The Philosophical Foundations of Le Royaume
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Our fundamental question in structuring an ontology of Le Royaume, the Kingdom Blessed of St. Joan and St. Thérèse, is to what degree its essence can be taught to others and its formal being shared. Is there an objectively based set of propositions that can serve as guides, or conversely, is this all simply the subjective imagination of one individual, one “I”? We rely heavily on St. Teresa Benedicta of the Cross (Edith Stein) for our ontological inquiry.
“Is it possible to reach a systematic understanding within this classification? And is it possible to reach it “from below,” that is, starting from any things whatsoever given in experience’? Or can and should we come to it “from above”; I mean, is there some specification of the basic idea of “fullness”?
~ Edith Stein. Potency and Act (The Collected Works of Edith Stein) (Kindle Locations 1206-1207). Kindle Edition.
Our hypothesis is that it can be taught and shared with others in its own objective substance through a priori ideas and material intuition. Sharing the language of science with Edith Stein, this kingdom is representative of one of a multitude of species within a genus. If this is true, we must understand how its being “comes to be” in each individual. This would be best described using the Aristotelian and Thomist language of forms, potency, and act in addition to the scientific analogy of kingdom, family, genus, and species. Suppose the spiritual Kingdom of God is analogous to a family with genera, which have species. In that case, we can understand how Le Royaume might be described as a species comprised of the combined hearts of St. Joan and St. Thérèse. The combined hearts are a member of the genus of St. Mary Magdalene’s House of New Bethany, bequeathed to her at the foot of the Cross and consecrated by the divine touch of Jesus on her forehead after his resurrection. The House of New Bethany is part of the family comprised of those consecrated to the Immaculate Heart of Mary.
We deduce these particulars through an a priori general understanding given to us by grace, a “divine glance” from God, which impresses his will on our souls and leaves us with an a priori material intuition from which we induce the general form.
“We could take them first as induction and deduction; that is, acquiring general ideas and items of knowledge from the particular experiences we bring together, or deducing more specific ideas from more general ideas and deducing truths about individual objects from general truths. Or again we could understand them as the contrast between a posteriori and a priori, which is not the same as that between particular and general.”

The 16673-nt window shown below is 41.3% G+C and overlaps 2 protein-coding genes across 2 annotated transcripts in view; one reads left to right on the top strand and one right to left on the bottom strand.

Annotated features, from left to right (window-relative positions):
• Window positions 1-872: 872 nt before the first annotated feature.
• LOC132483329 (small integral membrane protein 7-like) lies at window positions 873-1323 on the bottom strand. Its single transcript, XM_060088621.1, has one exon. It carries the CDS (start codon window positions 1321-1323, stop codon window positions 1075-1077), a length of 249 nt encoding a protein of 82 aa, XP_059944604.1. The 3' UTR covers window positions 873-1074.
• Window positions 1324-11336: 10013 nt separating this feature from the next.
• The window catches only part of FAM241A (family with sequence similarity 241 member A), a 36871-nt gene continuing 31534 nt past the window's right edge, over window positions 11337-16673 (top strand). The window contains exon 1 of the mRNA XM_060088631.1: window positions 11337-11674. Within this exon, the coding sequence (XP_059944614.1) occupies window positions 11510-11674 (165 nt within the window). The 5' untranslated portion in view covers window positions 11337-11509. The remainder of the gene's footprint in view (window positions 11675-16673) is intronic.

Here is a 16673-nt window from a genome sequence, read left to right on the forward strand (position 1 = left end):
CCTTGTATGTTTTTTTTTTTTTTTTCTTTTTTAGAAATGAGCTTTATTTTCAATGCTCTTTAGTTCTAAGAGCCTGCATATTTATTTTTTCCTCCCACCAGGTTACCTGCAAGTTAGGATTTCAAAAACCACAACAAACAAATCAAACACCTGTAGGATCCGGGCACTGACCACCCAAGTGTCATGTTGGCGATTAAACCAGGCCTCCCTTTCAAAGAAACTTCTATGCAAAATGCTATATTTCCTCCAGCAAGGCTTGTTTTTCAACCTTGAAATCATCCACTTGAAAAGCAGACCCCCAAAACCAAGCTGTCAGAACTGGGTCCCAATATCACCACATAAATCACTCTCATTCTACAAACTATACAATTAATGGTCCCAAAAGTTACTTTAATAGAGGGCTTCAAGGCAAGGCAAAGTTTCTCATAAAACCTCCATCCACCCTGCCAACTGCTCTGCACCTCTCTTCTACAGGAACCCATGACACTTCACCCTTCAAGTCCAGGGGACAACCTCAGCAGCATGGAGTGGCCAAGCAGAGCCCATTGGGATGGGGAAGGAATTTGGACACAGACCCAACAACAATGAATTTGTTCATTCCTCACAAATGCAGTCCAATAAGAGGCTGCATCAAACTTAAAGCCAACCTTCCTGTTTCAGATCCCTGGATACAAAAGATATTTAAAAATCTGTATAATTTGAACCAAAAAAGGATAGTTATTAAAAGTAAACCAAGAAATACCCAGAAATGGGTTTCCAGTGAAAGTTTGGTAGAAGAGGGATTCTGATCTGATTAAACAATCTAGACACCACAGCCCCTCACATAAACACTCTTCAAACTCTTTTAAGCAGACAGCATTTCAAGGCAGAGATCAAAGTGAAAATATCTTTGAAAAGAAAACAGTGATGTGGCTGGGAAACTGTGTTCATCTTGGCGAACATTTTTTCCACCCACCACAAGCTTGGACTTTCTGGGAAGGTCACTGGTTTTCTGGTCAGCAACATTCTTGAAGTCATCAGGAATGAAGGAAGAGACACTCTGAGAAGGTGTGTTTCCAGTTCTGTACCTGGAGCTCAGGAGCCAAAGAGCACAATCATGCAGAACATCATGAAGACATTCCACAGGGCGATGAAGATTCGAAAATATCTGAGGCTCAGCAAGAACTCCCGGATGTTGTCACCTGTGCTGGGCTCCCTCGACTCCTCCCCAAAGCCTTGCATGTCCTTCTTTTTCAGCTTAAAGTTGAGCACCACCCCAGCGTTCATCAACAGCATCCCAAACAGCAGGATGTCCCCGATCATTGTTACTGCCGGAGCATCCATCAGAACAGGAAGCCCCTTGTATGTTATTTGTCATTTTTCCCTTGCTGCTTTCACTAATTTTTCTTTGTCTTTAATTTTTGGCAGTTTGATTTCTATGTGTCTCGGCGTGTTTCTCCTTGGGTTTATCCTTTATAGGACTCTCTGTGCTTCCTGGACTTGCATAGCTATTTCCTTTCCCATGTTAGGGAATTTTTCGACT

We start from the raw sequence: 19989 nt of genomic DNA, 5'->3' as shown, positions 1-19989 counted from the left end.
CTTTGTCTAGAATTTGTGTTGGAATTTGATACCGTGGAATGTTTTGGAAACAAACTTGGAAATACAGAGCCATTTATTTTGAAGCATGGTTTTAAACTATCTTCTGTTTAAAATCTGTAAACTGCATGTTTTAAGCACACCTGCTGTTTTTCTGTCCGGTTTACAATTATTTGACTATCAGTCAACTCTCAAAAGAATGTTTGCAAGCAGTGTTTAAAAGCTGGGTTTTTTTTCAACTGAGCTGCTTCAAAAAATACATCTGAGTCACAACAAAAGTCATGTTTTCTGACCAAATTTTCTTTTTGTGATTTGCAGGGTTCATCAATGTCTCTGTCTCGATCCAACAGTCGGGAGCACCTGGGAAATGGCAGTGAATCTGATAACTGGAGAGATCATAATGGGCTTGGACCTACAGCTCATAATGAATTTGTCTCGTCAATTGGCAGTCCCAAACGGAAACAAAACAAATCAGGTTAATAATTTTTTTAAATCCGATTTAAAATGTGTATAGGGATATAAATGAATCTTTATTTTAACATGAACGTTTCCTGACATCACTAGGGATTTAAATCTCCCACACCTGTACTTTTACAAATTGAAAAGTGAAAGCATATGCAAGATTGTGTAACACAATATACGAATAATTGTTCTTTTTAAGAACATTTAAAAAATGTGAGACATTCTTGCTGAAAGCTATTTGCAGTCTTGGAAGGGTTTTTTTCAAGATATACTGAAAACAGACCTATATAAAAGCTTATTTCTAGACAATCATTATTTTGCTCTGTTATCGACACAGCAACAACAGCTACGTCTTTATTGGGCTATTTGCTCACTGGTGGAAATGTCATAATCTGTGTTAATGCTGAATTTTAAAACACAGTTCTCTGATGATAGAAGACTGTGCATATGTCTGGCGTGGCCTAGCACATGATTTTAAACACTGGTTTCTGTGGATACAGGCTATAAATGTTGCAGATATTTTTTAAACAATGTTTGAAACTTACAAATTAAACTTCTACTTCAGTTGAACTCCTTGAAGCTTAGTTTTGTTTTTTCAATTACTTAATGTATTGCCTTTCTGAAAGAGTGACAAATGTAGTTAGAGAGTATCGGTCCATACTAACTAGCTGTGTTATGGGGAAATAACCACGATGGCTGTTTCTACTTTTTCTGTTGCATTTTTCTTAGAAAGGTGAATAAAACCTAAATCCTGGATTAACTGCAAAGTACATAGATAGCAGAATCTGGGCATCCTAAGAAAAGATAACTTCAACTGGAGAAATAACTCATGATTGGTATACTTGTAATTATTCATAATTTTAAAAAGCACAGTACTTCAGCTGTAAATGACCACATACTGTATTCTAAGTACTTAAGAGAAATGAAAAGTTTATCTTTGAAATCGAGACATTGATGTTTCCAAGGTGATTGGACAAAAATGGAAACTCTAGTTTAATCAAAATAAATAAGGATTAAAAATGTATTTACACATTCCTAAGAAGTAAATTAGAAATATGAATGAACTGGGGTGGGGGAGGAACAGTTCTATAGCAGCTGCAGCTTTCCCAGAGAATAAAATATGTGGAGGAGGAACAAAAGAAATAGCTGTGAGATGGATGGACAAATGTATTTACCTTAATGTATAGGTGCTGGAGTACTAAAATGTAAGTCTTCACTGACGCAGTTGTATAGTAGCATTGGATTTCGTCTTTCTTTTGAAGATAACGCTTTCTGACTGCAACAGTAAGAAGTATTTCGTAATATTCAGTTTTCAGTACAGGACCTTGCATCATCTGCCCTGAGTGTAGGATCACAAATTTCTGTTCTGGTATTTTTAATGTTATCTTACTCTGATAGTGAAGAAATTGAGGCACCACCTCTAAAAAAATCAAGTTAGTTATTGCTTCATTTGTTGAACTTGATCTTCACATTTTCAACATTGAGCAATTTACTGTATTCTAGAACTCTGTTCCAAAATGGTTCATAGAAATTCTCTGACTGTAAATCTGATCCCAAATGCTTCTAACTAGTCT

~ Edith Stein. Potency and Act (The Collected Works of Edith Stein) (Kindle Locations 1208-1212). Kindle Edition.
We understand the boundaries of the form making up our species through the infallible teachings of the Holy Catholic Church. However, knowledge, filled with the essence of this Kingdom, requires an intuition coming from the “divine glance.”
“Fullness implies first what is possible from the perspective of the form. Material knowing can only be derived from an intuition of the one or the many.
By virtue of this sort of intuition we can make a priori and general judgments and statements about these material ideas and their interrelations.”
~ Edith Stein. Potency and Act (The Collected Works of Edith Stein) (Kindle Locations 1216-1217; 1239-1240). Kindle Edition.
By the “divine glance,” we are led by our saintly sisters on the Trail of the Dogmatic Creed from intuition to ideas and then to general a priori judgments. We come to “know the hearts of St. Joan and St. Thérèse” and from that union of hearts to see the Kingdom in the distance through our a priori general judgments. We begin to contemplate these “material ideas and their interrelations.” Uniting us with the hearts of St. Joan and St. Thérèse, the “divine glance” becomes an efficient cause of our development into the fullness of that Kingdom.